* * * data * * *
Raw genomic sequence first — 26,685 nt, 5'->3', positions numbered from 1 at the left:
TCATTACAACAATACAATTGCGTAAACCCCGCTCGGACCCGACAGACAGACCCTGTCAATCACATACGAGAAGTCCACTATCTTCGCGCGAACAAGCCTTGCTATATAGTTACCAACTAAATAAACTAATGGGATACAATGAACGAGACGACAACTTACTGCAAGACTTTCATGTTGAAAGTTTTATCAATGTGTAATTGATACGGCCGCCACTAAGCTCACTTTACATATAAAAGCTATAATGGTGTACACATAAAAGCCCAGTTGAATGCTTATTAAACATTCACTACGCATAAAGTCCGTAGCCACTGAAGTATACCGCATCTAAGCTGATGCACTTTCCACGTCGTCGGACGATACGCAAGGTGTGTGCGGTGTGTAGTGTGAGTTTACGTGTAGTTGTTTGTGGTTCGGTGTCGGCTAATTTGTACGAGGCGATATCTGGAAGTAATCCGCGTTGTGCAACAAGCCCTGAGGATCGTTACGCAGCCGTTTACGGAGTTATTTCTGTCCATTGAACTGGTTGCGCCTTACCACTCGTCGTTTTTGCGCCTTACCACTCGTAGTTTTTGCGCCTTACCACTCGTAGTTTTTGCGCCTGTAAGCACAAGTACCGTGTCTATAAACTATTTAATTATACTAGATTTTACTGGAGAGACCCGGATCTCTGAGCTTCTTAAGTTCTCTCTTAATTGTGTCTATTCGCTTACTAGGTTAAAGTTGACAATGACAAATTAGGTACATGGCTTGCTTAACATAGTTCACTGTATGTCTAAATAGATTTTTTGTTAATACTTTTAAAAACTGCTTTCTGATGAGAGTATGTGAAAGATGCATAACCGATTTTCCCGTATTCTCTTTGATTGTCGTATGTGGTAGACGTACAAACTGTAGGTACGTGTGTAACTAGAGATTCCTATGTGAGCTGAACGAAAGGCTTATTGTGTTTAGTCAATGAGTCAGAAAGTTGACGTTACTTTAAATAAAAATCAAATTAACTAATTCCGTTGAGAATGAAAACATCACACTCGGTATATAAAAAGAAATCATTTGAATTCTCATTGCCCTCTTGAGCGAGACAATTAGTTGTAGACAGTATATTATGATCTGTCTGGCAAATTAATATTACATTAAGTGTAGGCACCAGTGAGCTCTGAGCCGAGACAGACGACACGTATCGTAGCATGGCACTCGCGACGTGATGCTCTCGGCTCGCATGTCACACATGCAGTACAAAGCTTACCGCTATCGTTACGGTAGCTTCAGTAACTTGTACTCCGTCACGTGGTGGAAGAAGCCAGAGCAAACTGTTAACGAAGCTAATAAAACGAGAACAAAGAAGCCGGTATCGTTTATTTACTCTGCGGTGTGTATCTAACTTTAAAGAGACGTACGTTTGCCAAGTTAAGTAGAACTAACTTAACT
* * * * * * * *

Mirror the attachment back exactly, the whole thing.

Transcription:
Raw genomic sequence first — 26,685 nt, 5'->3', positions numbered from 1 at the left:
TCATTACAACAATACAATTGCGTAAACCCCGCTCGGACCCGACAGACAGACCCTGTCAATCACATACGAGAAGTCCACTATCTTCGCGCGAACAAGCCTTGCTATATAGTTACCAACTAAATAAACTAATGGGATACAATGAACGAGACGACAACTTACTGCAAGACTTTCATGTTGAAAGTTTTATCAATGTGTAATTGATACGGCCGCCACTAAGCTCACTTTACATATAAAAGCTATAATGGTGTACACATAAAAGCCCAGTTGAATGCTTATTAAACATTCACTACGCATAAAGTCCGTAGCCACTGAAGTATACCGCATCTAAGCTGATGCACTTTCCACGTCGTCGGACGATACGCAAGGTGTGTGCGGTGTGTAGTGTGAGTTTACGTGTAGTTGTTTGTGGTTCGGTGTCGGCTAATTTGTACGAGGCGATATCTGGAAGTAATCCGCGTTGTGCAACAAGCCCTGAGGATCGTTACGCAGCCGTTTACGGAGTTATTTCTGTCCATTGAACTGGTTGCGCCTTACCACTCGTCGTTTTTGCGCCTTACCACTCGTAGTTTTTGCGCCTTACCACTCGTAGTTTTTGCGCCTGTAAGCACAAGTACCGTGTCTATAAACTATTTAATTATACTAGATTTTACTGGAGAGACCCGGATCTCTGAGCTTCTTAAGTTCTCTCTTAATTGTGTCTATTCGCTTACTAGGTTAAAGTTGACAATGACAAATTAGGTACATGGCTTGCTTAACATAGTTCACTGTATGTCTAAATAGATTTTTTGTTAATACTTTTAAAAACTGCTTTCTGATGAGAGTATGTGAAAGATGCATAACCGATTTTCCCGTATTCTCTTTGATTGTCGTATGTGGTAGACGTACAAACTGTAGGTACGTGTGTAACTAGAGATTCCTATGTGAGCTGAACGAAAGGCTTATTGTGTTTAGTCAATGAGTCAGAAAGTTGACGTTACTTTAAATAAAAATCAAATTAACTAATTCCGTTGAGAATGAAAACATCACACTCGGTATATAAAAAGAAATCATTTGAATTCTCATTGCCCTCTTGAGCGAGACAATTAGTTGTAGACAGTATATTATGATCTGTCTGGCAAATTAATATTACATTAAGTGTAGGCACCAGTGAGCTCTGAGCCGAGACAGACGACACGTATCGTAGCATGGCACTCGCGACGTGATGCTCTCGGCTCGCATGTCACACATGCAGTACAAAGCTTACCGCTATCGTTACGGTAGCTTCAGTAACTTGTACTCCGTCACGTGGTGGAAGAAGCCAGAGCAAACTGTTAACGAAGCTAATAAAACGAGAACAAAGAAGCCGGTATCGTTTATTTACTCTGCGGTGTGTATCTAACTTTAAAGAGACGTACGTTTGCCAAGTTAAGTAGAACTAACTTAACT